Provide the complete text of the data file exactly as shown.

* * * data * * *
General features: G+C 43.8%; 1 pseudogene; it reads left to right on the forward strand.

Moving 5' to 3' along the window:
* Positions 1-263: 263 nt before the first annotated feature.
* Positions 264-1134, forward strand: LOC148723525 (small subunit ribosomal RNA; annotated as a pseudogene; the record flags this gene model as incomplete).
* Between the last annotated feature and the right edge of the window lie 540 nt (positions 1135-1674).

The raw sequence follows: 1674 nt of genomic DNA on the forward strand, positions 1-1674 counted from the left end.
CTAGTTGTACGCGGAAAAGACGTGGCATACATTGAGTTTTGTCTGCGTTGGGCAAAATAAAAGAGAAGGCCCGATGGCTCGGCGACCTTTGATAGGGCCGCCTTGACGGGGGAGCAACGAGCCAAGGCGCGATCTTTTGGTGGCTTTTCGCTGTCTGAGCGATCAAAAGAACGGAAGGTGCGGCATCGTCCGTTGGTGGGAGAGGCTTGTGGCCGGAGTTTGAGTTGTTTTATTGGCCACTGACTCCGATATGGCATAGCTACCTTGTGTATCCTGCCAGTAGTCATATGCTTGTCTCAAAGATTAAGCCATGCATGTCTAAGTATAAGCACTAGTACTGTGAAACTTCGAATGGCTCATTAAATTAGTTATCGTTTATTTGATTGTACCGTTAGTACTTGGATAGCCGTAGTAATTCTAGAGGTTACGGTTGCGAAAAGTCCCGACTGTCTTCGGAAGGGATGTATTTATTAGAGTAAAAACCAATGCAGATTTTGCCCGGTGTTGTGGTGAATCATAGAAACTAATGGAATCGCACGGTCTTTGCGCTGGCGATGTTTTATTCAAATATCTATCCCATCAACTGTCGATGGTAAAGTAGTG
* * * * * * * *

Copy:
General features: G+C 43.8%; 1 pseudogene; it reads left to right on the forward strand.

Moving 5' to 3' along the window:
* Positions 1-263: 263 nt before the first annotated feature.
* Positions 264-1134, forward strand: LOC148723525 (small subunit ribosomal RNA; annotated as a pseudogene; the record flags this gene model as incomplete).
* Between the last annotated feature and the right edge of the window lie 540 nt (positions 1135-1674).

The raw sequence follows: 1674 nt of genomic DNA on the forward strand, positions 1-1674 counted from the left end.
CTAGTTGTACGCGGAAAAGACGTGGCATACATTGAGTTTTGTCTGCGTTGGGCAAAATAAAAGAGAAGGCCCGATGGCTCGGCGACCTTTGATAGGGCCGCCTTGACGGGGGAGCAACGAGCCAAGGCGCGATCTTTTGGTGGCTTTTCGCTGTCTGAGCGATCAAAAGAACGGAAGGTGCGGCATCGTCCGTTGGTGGGAGAGGCTTGTGGCCGGAGTTTGAGTTGTTTTATTGGCCACTGACTCCGATATGGCATAGCTACCTTGTGTATCCTGCCAGTAGTCATATGCTTGTCTCAAAGATTAAGCCATGCATGTCTAAGTATAAGCACTAGTACTGTGAAACTTCGAATGGCTCATTAAATTAGTTATCGTTTATTTGATTGTACCGTTAGTACTTGGATAGCCGTAGTAATTCTAGAGGTTACGGTTGCGAAAAGTCCCGACTGTCTTCGGAAGGGATGTATTTATTAGAGTAAAAACCAATGCAGATTTTGCCCGGTGTTGTGGTGAATCATAGAAACTAATGGAATCGCACGGTCTTTGCGCTGGCGATGTTTTATTCAAATATCTATCCCATCAACTGTCGATGGTAAAGTAGTG